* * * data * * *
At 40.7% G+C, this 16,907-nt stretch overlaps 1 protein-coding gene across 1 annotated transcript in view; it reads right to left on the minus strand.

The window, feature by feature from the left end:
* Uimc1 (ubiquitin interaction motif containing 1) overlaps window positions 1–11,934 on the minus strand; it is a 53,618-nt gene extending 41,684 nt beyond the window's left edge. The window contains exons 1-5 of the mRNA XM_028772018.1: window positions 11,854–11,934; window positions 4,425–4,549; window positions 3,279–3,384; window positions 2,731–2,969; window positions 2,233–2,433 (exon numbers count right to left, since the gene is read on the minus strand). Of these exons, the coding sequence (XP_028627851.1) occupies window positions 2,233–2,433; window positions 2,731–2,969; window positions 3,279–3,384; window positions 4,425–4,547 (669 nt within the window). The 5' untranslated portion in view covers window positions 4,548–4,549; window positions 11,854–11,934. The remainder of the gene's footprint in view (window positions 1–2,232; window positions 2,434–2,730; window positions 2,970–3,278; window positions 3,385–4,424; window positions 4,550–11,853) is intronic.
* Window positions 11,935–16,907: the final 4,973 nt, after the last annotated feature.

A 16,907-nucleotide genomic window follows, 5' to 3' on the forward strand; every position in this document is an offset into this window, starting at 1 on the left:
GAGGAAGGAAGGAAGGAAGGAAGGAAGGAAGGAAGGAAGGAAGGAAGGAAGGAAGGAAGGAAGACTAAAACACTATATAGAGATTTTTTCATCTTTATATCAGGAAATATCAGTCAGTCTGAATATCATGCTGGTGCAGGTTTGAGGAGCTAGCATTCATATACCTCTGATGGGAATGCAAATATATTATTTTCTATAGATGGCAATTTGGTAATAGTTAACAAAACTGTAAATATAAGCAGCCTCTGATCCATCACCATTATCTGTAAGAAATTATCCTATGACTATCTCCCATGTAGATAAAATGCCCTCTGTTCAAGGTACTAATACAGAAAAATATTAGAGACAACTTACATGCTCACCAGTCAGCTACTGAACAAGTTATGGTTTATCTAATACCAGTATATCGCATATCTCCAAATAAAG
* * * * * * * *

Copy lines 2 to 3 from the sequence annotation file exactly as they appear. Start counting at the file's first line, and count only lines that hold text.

The window, feature by feature from the left end:
* Uimc1 (ubiquitin interaction motif containing 1) overlaps window positions 1–11,934 on the minus strand; it is a 53,618-nt gene extending 41,684 nt beyond the window's left edge. The window contains exons 1-5 of the mRNA XM_028772018.1: window positions 11,854–11,934; window positions 4,425–4,549; window positions 3,279–3,384; window positions 2,731–2,969; window positions 2,233–2,433 (exon numbers count right to left, since the gene is read on the minus strand). Of these exons, the coding sequence (XP_028627851.1) occupies window positions 2,233–2,433; window positions 2,731–2,969; window positions 3,279–3,384; window positions 4,425–4,547 (669 nt within the window). The 5' untranslated portion in view covers window positions 4,548–4,549; window positions 11,854–11,934. The remainder of the gene's footprint in view (window positions 1–2,232; window positions 2,434–2,730; window positions 2,970–3,278; window positions 3,385–4,424; window positions 4,550–11,853) is intronic.